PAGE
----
In ballet, a pas de deux (French, literally “step of two”) is a dance duet in which two dancers, typically a male and a female, perform ballet steps together. The pas de deux is characteristic of classical ballet and can be found in many well-known ballets, including Sleeping Beauty, Swan Lake, and Giselle.
Pas de deux – Wikipedia, the free encyclopedia
Dancers Rachel Malehorn and Annia Hidalgo
Watching various classical ballets. Thinking about the heroines, who are often longing for love in impossible situations with Princes, and who usually die.
Juliet. Giselle. Odette.
While making a new work for female ballet dancers, one of them described her role as a solo artist in classical ballet. She told me a story about a rehearsal director that asked her to sit in the audience one night to watch the other soloist perform the role that they shared. She resisted and thought it would rattle her nerves too much to watch. But when she did, she explained that she realized it was the Corps behind her that gave her strength as a soloist. She saw and experienced the massive set, lights, and the large group of women standing on stage behind her. She then understood that she was part of a community, and that it wasn’t her sole responsibility to achieve perfection on stage.
Despite the proverbial, inherently sexist storyline of the female character destroyed by love, the performance of classical ballet often includes sections of dancing for large groups of women. These moments construct an invisible, meta-connection between the bodies of those women. The relationship of their collective dancing embodies a reverberating energy that moves with and holds the soloist up.
My cousin Margot was about five years old when we attended a family wedding at a farm outside of Madison, WI. She lives in an urban area, and got very excited when she saw a sheep.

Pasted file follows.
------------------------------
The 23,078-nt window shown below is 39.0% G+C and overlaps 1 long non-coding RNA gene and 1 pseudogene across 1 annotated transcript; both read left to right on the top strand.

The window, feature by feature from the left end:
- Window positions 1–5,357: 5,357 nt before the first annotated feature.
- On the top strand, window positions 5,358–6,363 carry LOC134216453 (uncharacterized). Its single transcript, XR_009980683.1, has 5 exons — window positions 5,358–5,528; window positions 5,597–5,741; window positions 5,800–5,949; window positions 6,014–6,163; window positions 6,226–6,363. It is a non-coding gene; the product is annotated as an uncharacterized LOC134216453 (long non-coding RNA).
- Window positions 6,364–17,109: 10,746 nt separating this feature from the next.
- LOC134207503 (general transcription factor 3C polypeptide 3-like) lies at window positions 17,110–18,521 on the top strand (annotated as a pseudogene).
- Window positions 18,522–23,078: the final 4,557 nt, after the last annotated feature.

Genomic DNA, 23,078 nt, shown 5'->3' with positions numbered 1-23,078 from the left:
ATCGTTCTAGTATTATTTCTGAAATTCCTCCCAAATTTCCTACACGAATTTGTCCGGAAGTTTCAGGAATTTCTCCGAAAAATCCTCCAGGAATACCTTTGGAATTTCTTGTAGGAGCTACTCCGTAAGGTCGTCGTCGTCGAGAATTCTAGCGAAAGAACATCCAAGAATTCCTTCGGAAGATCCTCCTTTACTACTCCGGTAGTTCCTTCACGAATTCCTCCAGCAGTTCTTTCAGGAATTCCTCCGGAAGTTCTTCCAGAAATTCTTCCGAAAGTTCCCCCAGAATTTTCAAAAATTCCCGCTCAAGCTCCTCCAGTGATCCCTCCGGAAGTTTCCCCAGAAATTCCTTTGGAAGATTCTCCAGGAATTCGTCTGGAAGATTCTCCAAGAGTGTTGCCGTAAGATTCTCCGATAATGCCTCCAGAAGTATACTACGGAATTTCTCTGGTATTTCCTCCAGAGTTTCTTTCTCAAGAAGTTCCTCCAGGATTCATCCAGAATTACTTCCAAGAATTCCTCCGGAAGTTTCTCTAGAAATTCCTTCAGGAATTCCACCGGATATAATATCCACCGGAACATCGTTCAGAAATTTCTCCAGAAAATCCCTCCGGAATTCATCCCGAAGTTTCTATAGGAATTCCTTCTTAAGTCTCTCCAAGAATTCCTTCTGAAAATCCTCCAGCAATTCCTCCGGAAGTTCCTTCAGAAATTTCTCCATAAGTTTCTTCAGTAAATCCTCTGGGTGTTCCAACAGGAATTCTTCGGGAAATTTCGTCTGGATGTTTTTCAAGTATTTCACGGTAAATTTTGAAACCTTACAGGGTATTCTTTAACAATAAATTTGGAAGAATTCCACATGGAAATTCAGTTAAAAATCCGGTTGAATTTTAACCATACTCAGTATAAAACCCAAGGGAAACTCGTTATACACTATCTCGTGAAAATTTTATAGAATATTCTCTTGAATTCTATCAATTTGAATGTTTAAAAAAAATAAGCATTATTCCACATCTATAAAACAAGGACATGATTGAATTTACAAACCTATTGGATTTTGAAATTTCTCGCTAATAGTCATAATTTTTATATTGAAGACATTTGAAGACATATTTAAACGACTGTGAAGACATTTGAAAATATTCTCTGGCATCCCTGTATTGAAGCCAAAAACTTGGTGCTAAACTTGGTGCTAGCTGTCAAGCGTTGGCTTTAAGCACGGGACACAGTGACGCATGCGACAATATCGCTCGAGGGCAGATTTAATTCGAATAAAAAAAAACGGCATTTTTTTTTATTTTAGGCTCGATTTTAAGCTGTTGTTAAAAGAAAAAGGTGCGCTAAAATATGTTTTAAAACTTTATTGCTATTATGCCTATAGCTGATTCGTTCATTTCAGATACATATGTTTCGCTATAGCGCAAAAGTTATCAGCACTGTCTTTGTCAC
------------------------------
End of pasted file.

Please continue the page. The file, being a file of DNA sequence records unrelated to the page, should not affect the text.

She announced, “Mom, when we get home, I want a real, NOT PRETEND, live sheep.”
Is it possible that being an artist feels like this to other people too? Does it feel like you are walking around with a stuffed animal and that suddenly one day, maybe your sheep will be real? Your art work will be real?
I asked Emily Wexler this question.
the thing about art and the thing that the practice of making and performing it is, that we keep trying to make the sheep real. sometimes it is. seriously. sometimes the sheep is real and everyone sees it.
the ocean blue
and then i became a mermaid
we could reverse those waters to see how the precipitation
collected from such a drought
review the sickness below the gut
not on purpose but on accident,
i would fledge it out
not on purpose did i swim to the bottom
where it is colder than your arctic freeze,
warmth settle between the soft blond hairs on my arm
up on the stand
backdive here you go where the warmth can
organize its part
below this life
not on purpose but on accident
confused without beauty
what kind of dangers lie beneath
am sworn to secrecy
by the warmth that lives below
she learned such bravery
the volume had its cost
such an economy
would not sustain its loss
beauty never tells
capacious as the sea
celestial break broke through
the sun’s light on the top
how could you deny
such ocean blue?
without incident, finally
and then i became a mermaid
and then i was free — emily wexler